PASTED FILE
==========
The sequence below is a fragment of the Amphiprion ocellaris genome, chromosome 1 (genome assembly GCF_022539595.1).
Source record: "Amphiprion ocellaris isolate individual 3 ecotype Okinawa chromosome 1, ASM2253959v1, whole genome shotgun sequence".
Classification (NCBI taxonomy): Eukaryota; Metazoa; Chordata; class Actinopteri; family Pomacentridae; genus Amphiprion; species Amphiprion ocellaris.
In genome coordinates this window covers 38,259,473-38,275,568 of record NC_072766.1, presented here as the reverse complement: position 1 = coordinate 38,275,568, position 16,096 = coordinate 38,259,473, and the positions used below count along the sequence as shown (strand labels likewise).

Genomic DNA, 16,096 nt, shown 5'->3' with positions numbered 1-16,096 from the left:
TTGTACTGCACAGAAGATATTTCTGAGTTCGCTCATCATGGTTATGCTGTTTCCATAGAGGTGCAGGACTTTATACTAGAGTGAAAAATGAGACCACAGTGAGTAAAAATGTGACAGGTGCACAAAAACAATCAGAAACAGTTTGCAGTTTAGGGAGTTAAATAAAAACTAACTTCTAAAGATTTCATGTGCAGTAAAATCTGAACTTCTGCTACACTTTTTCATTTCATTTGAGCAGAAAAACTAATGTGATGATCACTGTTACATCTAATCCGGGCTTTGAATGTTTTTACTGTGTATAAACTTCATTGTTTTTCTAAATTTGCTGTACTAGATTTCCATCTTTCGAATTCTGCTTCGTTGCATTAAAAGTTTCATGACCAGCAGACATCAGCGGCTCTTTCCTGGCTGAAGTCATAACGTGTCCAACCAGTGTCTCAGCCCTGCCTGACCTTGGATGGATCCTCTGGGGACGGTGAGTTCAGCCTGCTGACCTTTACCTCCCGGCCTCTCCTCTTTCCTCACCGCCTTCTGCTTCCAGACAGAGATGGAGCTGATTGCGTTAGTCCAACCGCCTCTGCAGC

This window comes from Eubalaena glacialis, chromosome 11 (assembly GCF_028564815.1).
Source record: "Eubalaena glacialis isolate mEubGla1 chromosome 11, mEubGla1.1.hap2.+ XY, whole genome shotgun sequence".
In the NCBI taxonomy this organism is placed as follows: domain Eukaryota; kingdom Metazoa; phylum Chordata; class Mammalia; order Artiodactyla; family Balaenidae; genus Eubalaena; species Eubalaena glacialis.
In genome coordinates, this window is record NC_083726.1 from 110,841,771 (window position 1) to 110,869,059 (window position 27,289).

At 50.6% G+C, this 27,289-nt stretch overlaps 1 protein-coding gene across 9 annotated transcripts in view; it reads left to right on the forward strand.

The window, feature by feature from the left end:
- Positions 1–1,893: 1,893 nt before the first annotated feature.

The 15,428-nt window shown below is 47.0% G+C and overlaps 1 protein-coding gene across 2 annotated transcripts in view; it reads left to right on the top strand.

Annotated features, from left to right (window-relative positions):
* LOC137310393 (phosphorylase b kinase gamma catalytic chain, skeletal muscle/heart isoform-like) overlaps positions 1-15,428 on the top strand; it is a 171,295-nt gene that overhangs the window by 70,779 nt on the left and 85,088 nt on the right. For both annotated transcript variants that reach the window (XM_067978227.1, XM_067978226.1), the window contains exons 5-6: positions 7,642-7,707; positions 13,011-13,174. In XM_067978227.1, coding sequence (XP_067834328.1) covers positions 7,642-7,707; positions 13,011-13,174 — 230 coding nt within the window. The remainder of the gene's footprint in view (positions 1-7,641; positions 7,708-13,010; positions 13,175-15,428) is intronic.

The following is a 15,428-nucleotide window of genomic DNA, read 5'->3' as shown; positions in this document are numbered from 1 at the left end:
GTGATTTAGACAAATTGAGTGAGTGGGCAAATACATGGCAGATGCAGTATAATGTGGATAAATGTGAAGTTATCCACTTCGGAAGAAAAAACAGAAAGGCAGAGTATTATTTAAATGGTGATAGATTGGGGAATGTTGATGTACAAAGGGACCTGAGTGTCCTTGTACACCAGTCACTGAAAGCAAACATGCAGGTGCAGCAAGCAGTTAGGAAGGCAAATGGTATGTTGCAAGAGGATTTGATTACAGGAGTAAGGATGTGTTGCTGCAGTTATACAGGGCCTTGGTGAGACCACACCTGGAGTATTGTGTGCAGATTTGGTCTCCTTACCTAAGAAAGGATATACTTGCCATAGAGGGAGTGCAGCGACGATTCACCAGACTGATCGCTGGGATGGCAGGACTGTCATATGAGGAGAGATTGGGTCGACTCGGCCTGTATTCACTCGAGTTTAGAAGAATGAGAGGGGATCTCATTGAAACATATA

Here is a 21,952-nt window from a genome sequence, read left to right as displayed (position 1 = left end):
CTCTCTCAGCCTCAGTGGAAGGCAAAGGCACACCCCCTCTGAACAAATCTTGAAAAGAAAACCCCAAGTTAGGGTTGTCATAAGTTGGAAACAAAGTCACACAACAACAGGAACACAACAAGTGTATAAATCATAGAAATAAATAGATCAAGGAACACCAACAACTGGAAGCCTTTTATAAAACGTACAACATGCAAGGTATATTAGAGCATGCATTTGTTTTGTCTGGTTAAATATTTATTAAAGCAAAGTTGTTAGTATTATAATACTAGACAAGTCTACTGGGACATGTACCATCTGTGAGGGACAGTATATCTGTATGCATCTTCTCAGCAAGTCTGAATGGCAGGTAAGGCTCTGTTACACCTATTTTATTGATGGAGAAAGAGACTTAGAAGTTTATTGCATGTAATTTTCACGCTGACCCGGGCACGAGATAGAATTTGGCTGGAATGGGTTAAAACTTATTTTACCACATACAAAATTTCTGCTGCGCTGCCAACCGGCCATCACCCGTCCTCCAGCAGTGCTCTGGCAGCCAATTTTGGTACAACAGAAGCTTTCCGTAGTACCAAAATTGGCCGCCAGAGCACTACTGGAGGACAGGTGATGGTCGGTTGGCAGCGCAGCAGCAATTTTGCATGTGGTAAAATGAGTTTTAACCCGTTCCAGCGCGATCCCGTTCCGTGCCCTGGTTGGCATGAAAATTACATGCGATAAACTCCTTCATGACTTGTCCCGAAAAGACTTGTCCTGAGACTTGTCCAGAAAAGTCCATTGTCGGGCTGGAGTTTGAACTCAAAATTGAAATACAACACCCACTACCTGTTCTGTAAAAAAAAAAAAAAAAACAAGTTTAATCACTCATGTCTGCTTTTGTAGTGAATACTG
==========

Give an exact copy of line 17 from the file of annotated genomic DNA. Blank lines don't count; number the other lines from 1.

The following is a 15,428-nucleotide window of genomic DNA, read 5'->3' as shown; positions in this document are numbered from 1 at the left end: